Today, for example, we examined three bridges at tributaries or back/flood channels of the Colorado River, in Matagorda County. Two of them were basically built on floodplains with extensive wetland areas, and the entire APE, which consists of the existing highway right-of-way (ROW, which we do say as "row"), was built entirely on imported roadfill. This is to avoid flooding of the roadway. In these cases, it's easy to say "There is no potential for the APE to contain intact archaeological deposits." It's as much as 12 feet of road fill, and the surrounding area is basically marshland and not a preferred setting for human settlement (Western Louisiana not withstanding). One of the crossings, however, crossed a relict terrace of the Colorado River and was situated well above the drainage floodplain. Furthermore, the portion of the road on this terrace did not have a major fill section (it's basically above the normal high water mark). Finally, the ROW was pretty wide in this area, meaning that some portion of the ROW appeared to be intact natural soils that had not been totally disturbed by road construction. Of course, it was blanketed in poison ivy, so I couldn't really examine the ground surface for artifacts. But in my report, I'll have to say that at least a small portion of that bridge project contains at least some potential for buried cultural materials. It's up to the client whether to have a survey done on this minor area or recommend that construction activities in this area avoid the potentially intact ground.
Reading that is about as exciting as doing it, but I've gotten to see a lot of new parts of southeast Texas, for better or worse.

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Thursday, October 09, 2008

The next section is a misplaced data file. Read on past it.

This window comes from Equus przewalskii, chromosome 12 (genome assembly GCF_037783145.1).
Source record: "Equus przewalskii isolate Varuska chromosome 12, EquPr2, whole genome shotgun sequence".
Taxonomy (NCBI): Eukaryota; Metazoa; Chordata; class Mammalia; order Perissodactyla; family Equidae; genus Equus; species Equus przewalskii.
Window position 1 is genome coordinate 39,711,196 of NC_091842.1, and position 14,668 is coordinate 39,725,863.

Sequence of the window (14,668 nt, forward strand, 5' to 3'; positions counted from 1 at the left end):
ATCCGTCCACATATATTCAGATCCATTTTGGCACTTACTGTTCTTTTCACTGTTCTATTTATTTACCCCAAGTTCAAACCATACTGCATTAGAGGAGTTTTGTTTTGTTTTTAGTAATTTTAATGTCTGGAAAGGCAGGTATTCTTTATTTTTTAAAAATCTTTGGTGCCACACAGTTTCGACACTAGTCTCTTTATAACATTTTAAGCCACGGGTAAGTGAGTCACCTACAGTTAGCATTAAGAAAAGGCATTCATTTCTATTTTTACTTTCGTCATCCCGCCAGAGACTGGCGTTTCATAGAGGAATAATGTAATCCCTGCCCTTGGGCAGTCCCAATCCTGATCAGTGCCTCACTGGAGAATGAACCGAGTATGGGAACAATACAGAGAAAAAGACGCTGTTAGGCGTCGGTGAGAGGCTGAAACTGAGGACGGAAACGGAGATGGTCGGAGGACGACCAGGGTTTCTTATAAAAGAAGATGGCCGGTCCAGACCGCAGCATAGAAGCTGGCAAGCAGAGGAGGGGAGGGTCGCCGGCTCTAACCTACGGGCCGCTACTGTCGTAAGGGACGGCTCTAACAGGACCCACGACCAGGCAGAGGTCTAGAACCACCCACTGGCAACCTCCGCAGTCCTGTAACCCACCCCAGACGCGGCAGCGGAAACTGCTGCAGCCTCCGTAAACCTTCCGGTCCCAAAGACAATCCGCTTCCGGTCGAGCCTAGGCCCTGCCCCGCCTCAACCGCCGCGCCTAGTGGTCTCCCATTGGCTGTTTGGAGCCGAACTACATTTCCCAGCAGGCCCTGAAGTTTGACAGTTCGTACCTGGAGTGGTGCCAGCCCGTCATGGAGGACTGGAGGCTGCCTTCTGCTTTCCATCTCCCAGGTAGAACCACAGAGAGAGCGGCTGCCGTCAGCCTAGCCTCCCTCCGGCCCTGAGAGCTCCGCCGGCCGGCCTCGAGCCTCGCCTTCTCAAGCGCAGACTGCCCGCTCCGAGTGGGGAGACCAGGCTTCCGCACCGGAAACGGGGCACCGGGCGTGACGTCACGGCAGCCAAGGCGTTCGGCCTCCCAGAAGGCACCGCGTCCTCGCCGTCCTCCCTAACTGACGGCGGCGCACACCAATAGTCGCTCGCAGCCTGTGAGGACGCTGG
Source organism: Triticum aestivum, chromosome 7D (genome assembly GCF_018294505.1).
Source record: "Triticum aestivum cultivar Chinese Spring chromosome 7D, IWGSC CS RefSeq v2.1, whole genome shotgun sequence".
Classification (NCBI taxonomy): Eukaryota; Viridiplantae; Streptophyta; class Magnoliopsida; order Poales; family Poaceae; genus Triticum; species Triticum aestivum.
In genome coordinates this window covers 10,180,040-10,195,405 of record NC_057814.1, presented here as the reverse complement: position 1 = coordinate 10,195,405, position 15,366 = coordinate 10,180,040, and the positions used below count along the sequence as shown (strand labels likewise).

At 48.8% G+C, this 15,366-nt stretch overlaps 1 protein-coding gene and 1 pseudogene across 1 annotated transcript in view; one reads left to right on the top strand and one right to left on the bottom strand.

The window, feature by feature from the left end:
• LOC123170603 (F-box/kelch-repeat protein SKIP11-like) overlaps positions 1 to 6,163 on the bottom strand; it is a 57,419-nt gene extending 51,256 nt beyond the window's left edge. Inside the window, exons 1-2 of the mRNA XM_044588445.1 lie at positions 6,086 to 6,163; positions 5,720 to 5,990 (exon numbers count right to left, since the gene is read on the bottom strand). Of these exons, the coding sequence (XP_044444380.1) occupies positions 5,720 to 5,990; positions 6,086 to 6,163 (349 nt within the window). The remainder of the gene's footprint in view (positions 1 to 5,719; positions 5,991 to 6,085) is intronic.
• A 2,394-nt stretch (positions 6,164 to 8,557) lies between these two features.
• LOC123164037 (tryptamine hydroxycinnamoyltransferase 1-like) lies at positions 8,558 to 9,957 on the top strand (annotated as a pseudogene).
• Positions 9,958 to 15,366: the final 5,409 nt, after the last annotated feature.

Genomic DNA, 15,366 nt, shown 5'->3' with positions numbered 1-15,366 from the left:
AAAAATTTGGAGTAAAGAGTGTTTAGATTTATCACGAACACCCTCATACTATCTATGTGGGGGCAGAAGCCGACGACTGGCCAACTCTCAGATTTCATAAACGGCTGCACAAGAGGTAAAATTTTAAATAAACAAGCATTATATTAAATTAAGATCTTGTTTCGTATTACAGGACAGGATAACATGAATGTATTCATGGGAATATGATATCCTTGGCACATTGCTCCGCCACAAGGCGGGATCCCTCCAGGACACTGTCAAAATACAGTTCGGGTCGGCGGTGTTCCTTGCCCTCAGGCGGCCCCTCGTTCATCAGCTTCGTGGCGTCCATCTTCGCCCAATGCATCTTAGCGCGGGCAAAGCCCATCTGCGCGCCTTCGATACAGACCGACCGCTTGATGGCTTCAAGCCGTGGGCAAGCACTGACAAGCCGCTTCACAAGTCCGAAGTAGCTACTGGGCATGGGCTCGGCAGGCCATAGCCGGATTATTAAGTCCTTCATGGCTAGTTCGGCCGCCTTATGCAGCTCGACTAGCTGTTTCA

Writing and editing and grey literature

But really, there hasn't been much exciting archaeological stuff going on in my life. I've been spending much of my time editing our huge Oklahoma survey report. Basically, this entailed addressing the comments that the client's lead archaeologists made, and accepting or rejecting their changes. It actually took a really long time, because the readers had a lot of comments and changes. Among other things, some of the actual project terminology changed after the draft report was written, and so every instance of that was changed. Apparently, "corridor" is a big no-no in the world of pipelines. There is also the matter of one of the readers basically rewriting huge sections of the results chapter and getting the information wrong. She also isn't the strongest writer in the world, and she uses some archaic grammatical rules as well.
I've actually been asked to edit reports a lot recently. I was editor for the entertainment section of the UT newspaper years ago, and I guess I still have some of that in me. I hate run-on sentences (well, at least in professional reports). I don't like when sentences are split. In some of our reports, this happens frequently (note: that was an example). I'm also not a big fan of starting sentences with "Also", "In addition", or "However".
During my time at TxDOT, I got to read a ton of reports, from small surveys to large, multi-volume excavation reports. It's amazing how many of them are poorly written and edited, particularly since many of them are authored by people with graduate degrees. My company's reports are better than most, although we've had some people (who are no longer with us) who made me cringe.
I think it's important for the grey literature of archaeology to be more widely read and distributed. At the same time, I'm not sure that much of it is ready for widespread scrutiny.

On a tangentially related note, I've received my diploma. My thesis is also listed in the UT Library Online Catalog.